When their next album came out it was a double, Out of the Blue.  Here were many more great ELO tunes to listen to.  I was a bit disappointed when the next studio album, Discovery, was released.  They had begun to go Disco just like the Bee Gees had done.  I was heartbroken but I had by this time acquired all of their earlier albums and had plenty of ELO to play.  It was easy for me to do as a radio DJ.

An ELO concert was something to see and I regret never having seen them live.  Many bands used session musicians to play violins and other instruments and some even toured with these extra musicians.  However, with ELO they were key members of the band and all seven members were featured on every song.  This included a guitar, bass, drums, keyboards, two cellos and a violin.  That is what you saw on stage in the spotlight.  The Cellos were adapted so they could dance around stage with them and these string instruments had brightly colored finishes instead of the traditional wood grain.  (See the photo below.)  ELO most certainly put on a spectacular show.  After the release of Out of the Blue, their stage show included the ship shown in the picture at the top of this page.  It would open revealing the band inside and they’d play the concert from within it.

Hugh McDowell (white cello) and Mik Kaminski (blue violin) in concert

It is my opinion that their heyday was in the 1970’s and they died a slow death through the 1980’s.  It is also my opinion that they were on life support after the release of their disco-ish album, Discovery.  Then again, they did have a few hits in the 80’s too, like Rock and Roll is King.  (I'll play it Sunday.)  I guess a lot of this is individual taste and I thought that they had abandoned their “Album Oriented Rock,” FM radio roots and turned pop.  Their death was so tragic that when they disbanded in 1986 there wasn’t even a public announcement made and no one even noticed.

Of the three members of the Move that became the Electric Light Orchestra, Jeff Lynn, Bev Bevan and Roy Wood, one only stuck around for the first two albums.  Roy Wood left part way through recording the second ELO album and formed a new band, Wizzard.  Bev Bevan was the only one of the trio who was a founding member of the Move from 1965 on.  Jeff Lynn was a late comer to the Move but he was the only one of the three to see ELO to the end in 1986.  Bevan would leave to join Black Sabbath in 1983.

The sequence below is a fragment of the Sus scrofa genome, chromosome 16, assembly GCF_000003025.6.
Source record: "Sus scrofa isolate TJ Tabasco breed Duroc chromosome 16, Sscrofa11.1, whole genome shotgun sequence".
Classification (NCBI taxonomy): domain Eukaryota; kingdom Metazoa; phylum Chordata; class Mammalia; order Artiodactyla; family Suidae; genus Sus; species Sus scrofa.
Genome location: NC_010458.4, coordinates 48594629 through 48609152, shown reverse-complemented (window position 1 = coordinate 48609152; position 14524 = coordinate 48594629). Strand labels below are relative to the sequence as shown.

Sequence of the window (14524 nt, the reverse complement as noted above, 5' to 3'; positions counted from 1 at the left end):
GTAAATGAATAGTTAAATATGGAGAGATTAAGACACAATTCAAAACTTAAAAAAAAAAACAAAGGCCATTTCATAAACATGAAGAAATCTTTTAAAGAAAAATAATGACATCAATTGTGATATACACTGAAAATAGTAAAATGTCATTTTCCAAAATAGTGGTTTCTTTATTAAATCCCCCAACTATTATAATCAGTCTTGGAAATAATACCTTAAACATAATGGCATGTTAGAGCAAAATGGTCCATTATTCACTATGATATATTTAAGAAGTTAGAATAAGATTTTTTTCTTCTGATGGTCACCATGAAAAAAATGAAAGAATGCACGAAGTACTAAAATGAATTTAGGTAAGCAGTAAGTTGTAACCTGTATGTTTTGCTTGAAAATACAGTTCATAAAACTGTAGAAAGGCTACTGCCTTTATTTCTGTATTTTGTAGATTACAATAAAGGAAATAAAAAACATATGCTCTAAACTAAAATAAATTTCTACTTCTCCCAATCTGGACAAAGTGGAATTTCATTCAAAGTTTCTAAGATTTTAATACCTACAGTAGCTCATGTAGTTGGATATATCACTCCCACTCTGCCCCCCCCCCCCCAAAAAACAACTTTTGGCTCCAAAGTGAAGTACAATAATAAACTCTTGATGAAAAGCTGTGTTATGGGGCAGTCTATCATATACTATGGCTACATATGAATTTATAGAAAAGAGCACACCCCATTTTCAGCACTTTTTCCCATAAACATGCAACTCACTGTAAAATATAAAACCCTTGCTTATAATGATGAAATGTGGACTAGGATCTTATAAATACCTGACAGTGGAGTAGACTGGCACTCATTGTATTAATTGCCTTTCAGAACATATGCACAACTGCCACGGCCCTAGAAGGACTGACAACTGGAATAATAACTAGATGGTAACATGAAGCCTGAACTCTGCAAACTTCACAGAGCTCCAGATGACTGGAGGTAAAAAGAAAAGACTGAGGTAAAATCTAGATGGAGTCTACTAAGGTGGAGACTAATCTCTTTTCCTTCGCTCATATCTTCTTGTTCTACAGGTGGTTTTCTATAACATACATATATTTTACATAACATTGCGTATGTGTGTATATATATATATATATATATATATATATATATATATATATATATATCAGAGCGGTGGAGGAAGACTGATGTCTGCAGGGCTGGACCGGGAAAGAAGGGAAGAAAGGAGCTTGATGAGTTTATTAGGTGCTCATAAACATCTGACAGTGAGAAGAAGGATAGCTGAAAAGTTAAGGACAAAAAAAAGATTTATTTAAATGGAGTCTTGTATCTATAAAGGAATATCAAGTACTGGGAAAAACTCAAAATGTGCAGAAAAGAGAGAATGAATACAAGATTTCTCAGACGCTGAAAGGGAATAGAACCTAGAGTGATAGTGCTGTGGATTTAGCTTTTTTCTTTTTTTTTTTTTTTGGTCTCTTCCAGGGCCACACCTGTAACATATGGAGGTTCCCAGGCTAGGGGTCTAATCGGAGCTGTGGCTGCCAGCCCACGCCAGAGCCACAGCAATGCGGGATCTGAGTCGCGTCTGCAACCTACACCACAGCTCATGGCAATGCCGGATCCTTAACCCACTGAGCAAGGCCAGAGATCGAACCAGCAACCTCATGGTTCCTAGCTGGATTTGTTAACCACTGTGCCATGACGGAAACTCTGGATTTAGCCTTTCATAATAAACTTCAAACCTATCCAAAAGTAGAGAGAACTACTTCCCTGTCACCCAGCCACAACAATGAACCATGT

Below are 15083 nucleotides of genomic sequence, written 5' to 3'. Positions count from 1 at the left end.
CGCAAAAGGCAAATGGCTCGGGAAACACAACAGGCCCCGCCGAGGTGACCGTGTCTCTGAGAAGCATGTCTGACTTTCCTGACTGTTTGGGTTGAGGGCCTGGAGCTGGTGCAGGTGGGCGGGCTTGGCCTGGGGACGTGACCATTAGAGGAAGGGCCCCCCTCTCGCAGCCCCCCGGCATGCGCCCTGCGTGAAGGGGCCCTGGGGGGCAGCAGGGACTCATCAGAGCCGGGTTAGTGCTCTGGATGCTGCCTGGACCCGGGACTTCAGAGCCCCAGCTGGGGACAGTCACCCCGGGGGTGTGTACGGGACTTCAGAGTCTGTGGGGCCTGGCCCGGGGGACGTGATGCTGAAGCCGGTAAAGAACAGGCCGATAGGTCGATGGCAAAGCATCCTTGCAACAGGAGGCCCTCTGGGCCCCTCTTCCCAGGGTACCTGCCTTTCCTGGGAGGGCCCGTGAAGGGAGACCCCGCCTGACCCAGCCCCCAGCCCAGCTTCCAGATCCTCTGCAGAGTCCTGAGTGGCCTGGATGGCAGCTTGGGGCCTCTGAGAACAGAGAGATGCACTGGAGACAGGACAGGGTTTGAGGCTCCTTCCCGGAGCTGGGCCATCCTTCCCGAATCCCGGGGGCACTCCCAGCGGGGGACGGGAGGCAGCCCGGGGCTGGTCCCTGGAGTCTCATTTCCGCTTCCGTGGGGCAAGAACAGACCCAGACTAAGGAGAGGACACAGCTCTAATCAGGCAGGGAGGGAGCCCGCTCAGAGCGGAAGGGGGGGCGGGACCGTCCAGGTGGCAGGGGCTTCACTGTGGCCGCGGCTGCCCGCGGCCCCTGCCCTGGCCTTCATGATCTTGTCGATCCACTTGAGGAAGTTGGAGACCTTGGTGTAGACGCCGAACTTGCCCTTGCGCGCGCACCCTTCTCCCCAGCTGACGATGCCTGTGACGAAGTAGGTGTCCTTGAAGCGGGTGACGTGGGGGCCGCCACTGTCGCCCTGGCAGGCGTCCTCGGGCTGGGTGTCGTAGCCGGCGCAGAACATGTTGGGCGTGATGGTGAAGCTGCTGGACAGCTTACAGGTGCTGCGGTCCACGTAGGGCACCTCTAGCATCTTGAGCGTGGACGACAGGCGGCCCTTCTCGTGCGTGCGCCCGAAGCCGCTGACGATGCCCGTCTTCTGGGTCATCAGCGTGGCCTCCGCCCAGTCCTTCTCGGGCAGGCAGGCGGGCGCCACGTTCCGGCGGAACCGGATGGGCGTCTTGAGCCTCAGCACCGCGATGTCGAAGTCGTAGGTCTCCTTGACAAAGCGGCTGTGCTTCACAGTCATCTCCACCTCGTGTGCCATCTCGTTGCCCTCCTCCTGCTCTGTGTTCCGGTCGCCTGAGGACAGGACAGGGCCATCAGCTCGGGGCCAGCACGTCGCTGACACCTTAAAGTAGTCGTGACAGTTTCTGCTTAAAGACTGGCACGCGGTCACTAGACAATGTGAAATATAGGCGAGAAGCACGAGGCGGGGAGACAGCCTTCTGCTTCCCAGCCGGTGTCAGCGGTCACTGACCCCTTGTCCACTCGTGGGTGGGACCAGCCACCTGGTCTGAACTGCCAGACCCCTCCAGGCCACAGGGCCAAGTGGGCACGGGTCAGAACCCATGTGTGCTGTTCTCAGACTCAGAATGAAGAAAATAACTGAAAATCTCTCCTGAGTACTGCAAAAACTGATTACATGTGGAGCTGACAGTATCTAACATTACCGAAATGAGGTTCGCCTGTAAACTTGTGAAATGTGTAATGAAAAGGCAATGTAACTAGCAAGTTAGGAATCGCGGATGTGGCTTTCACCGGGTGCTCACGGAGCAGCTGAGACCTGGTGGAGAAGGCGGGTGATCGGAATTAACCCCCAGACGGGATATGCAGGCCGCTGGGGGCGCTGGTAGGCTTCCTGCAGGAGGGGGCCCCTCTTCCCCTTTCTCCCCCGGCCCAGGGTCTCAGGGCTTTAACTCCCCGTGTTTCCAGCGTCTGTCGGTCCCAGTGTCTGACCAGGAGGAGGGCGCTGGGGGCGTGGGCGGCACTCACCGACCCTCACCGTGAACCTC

Lynn and Bevan jointly owned the name, “The Electric Light Orchestra.”  After disbanding they did tour in various combinations, sometimes only having one former ELO member in the lineup.  These were rather hollow representations with little substance.  In 2001 the Electric Light Orchestra released a new album, Zoom.  Unfortunately it was Jeff Lynn and a bunch of guest musicians.  The only other former ELO member to appear on the album was keyboardist, Richard Tandy, and he only appeared on one track.  Nothing off of this album made my final two hour cut for the set this Sunday.

In 2015 Jeff Lynn released another album using the name “Jeff Lynn’s ELO.”  No other former ELO members appear on it but I will say this.  It is a great Jeff Lynn record and even charted well but it’s just that, a Jeff Lynn album and not ELO.  In my opinion it sounds more like the Traveling Wilburys than the Electric Light Orchestra.  I will play one cut from this album on Sunday and you can decide.

DJ Sue’s Vault…

Above is my vinyl of On the Third Day.  I know somewhere in my mother’s attic there is a box with my old Loudmouth and a few tapes.  I saw the box a few years ago so I know one of the tapes was a double length 8-track of Out of the Blue.  I gave a twenty minute search a few says ago hoping to be able to photograph both for this post but alas, I was not able to find it.


Today all I need to hear is those opening notes of Telephone Line and suddenly I’m 17 again, back on that camping trip, before the trauma and the PTSD.  Music has the power to do that.  I also get that from reminiscing and sharing this with all of you in Second Life.

My Electric Light Orchestra died after the release of Discovery and that is how I wish to remember them.  There was only one Electric Light Orchestra and there will be no other.  Join us on Sunday night as the young me relives that Strange Magic from the 70’s, the magic that was ELO.

The Move 1969 (l to r) Jeff Lynn, Roy Wood, Bev Bevan and Carl Wayne


  1. This band is by far my all time favorite band, because they had such a great classical sound and really made those instruments sing. Their concept albums have become legendary such as Eldorado. I also had one of those Loudmouth's just so I could listen to my favorite ELO tape. I have a lot of great memories of ELO even now. So I am sure this set will really showcase their best tunes. I recall rushing out after getting paid just to buy another ELO album and cranking it up in my car.

  2. I agree with you completely, Maya!!!!

    Sue will take care of ya Sunday, no worries.